Shadowgraphy (performing art)

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Hand shadows of various creatures

Shadowgraphy or ombromanie is the art of performing a story or show using images made by hand shadows. It can be called "cinema in silhouette". Performers are titled as a shadowgraphist or shadowgrapher.

The art has declined since the late 19th century when electricity became available to homes because light bulbs and electric lamps do not give off good shadows and because cinema and television were becoming a new form of entertainment. Shadows are greatly defined by candlelight; therefore hand shadows were common in earlier centuries.

The modern art of hand shadows was made popular by the French entertainer Félicien Trewey in the 19th century.[1] He popularized the art by making silhouettes of famous personalities.


An 1889 advertisement with examples of hand shadows

Shadows have existed since the existence of objects obstructing light, so it is hard to say when the art was first used by humans for entertainment. It could have been practiced by ancient or later humans, but it probably originated in the Far East.[2] The French entertainer Félicien Trewey was interested in the art of Chinese shadow puppetry called Ombres Chinoises (known in china as the pi ying xi(皮影戏)), which means "Chinese shadows". He popularized the art of hand shadows when he developed shadows of famous silhouettes. It then became popular in Europe in the 19th century.

Although the art is popular amongst different kinds of entertainers it seems prominent amongst magicians, because it was popularized by a magician who inspired many other magicians.[3] Félicien Trewey perfected the widely known elephant, bird, and cat hand shadows[4] and created some of his own such as The Volunteer, Robinson Crusoe, The Jockey, The Rope Dancer and more.[4] In 1889, Trewey joined with Alexander Herrmann who most likely learned it from him. David Tobias Bamberg most likely learned it from Alexander who then passed it down to his son Okito (Tobias Leendert Bamberg) who then passed it down to his son Fu Manchu (David Theodore Bamberg). Fu Manchu passed his skill to Marcelo Contento, one of his apprentices, who became famous worldwide for it.[5] Contento died before he could pass it on to his son.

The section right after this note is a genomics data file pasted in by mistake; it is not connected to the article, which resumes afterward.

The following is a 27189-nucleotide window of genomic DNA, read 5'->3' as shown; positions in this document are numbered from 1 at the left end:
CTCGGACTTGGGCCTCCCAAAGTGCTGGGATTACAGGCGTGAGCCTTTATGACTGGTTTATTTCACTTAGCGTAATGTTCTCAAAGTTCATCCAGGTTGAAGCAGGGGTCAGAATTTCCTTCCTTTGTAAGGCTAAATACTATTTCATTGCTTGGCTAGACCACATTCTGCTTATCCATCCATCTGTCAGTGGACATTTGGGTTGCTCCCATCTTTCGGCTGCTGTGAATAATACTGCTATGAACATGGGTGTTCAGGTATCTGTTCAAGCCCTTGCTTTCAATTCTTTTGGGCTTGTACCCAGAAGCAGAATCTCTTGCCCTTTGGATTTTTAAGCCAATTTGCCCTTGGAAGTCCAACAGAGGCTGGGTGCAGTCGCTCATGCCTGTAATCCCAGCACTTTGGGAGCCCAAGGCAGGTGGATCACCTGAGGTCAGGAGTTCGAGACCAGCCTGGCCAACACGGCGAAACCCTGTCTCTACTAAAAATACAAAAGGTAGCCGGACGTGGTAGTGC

Other magicians who used hand shadows in their act include David Devant, Edward Victor, and the duo Holden and Graham in which Holden was famous for his "Monkey in the Belfry" shadow.[3]


A hand shadow being thrown

The hands and fingers are exercised and different finger positions are practiced to help aid in forming shadows.

The light source to be used should be small and bright. The best shadows come from light proceeding from the smallest possible point.[6] Albert Almoznino suggests a candle, a flashlight (with the lens and reflector removed) or any very small light. If a bulb is used, it should be clear. J. C. Cannell suggests in his book, Modern Conjuring For Amateurs, that the best source of light is the electric arc, which Almoznino agrees to the small arc lamp, and the second best being the limelight (if used with a high-class jet). Trewey suggests the chalk for the limelight to be cut in a triangular form, or else it will produce a gray border around the shadow. Cannell states another favorite amongst shadowgraphists is the use of acetylene gas (i.e. acetylene gas lamp or carbide lamp).[7] Nowadays it is possible to use a single lensless (for example, SMD) LED.